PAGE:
Research And Insight

Pipe heat loss

Pipes that distribute a heating medium lose some heat to the surroundings. This heat loss causes undesired cooling of the medium in the pipes. The heat loss may be acceptable if the pipes are placed within a heated space. However, this form of heat transfer is undesirable, as it cannot be regulated and may not be required for most of the year. 

Heat loss from pipes can be minimised by insulation and by adjusting the medium temperature in relation to the outdoor temperature. The amount of insulation required depends on the water temperature and annual operating hours of the pipes. 

Heat loss can also occur when circulating very cold media. In such situations, the pipes are insulated to prevent the media from being heated by the surroundings, and to prevent condensate or frost forming on the external pipe surface. 

District heating distribution pipes lose a considerable amount of heat. The loss can be up to 20–25 % of a district heating systems total heat load, which can severely affect the profitability of the system.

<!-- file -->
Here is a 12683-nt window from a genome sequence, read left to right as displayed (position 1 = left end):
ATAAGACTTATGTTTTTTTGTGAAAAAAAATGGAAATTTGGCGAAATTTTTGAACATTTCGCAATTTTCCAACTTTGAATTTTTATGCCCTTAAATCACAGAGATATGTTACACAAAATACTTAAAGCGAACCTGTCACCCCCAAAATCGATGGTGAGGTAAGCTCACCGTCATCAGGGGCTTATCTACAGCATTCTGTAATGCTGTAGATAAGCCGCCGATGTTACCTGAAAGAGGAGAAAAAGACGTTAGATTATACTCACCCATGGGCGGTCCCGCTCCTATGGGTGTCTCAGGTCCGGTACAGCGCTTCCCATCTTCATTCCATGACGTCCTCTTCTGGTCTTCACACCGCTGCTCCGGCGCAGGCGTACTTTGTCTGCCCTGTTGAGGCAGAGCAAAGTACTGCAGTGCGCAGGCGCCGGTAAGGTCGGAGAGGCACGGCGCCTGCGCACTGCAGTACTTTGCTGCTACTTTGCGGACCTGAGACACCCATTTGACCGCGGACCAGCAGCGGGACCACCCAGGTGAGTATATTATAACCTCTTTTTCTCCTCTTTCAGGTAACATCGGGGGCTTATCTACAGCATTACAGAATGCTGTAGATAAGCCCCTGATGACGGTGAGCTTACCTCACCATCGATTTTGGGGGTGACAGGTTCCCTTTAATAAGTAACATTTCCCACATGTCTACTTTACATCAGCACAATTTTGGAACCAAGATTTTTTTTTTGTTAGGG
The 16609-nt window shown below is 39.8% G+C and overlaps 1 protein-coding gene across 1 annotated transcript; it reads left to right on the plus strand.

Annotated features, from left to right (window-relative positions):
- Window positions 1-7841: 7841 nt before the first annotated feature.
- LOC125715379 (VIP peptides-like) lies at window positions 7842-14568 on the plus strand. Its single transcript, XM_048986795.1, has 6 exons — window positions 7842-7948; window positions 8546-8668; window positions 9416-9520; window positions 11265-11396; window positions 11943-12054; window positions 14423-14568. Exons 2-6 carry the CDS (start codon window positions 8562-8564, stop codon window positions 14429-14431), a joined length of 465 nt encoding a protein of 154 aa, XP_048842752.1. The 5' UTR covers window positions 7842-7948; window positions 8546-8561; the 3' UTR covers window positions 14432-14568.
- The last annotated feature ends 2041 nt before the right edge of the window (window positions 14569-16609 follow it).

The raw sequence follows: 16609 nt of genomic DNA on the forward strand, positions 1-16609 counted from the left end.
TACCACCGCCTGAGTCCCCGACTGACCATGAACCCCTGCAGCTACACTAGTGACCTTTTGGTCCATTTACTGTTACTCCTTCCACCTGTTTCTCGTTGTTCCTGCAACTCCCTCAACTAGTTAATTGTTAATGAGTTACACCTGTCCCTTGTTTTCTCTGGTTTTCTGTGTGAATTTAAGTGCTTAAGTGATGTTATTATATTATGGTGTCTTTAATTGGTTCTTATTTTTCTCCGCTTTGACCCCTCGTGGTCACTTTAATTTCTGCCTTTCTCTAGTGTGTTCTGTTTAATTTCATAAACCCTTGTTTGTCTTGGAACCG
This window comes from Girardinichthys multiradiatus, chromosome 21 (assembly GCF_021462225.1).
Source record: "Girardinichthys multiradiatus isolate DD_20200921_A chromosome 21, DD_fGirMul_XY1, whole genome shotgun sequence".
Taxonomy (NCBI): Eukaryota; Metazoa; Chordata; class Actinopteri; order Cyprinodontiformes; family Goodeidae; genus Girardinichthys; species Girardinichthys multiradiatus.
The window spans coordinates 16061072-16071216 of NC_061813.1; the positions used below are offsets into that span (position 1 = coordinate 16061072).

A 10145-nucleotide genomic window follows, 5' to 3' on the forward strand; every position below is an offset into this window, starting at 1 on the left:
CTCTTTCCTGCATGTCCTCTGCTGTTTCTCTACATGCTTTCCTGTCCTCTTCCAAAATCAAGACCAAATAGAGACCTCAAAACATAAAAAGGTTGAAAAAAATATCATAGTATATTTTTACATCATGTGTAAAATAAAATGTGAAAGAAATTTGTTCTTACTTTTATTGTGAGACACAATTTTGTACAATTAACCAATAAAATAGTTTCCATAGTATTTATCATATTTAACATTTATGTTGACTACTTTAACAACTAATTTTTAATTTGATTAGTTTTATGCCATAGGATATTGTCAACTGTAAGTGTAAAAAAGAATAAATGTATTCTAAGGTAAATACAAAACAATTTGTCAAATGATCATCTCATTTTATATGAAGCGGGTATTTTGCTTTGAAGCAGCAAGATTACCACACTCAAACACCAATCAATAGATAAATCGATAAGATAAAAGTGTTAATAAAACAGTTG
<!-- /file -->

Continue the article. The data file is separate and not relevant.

Grundfos ensures the lowest possible optimal temperature operation for minimal heat loss in pipe flow in district heating applications. 

Pipe insulation 

Pipes carrying hot media are insulated to minimise unintentional heat loss. Heat loss will cool the media while heating the room in which the pipe is located. Both are undesirable.  

Considerations to take when insulating pipes are pipe type, the pumped media and the surrounding environment. Pipes carrying cold media and placed in heated rooms are insulated so as not to heat the media and to prevent condensation on the pipe. The insulation insures that the external surface temperature on the insulation is higher than the room’s dew point temperature. The insulation must be finished with a vapour-proof membrane such as aluminium foil or plastic. This is to ensure that room humidity does not penetrate the insulation and condense. 

If a pipe is constructed in a flammable material, insulation can protect it against fire so it can remain functional during a fire. This is especially relevant if a plastic pipe supplies a fire protection system further down the line. 

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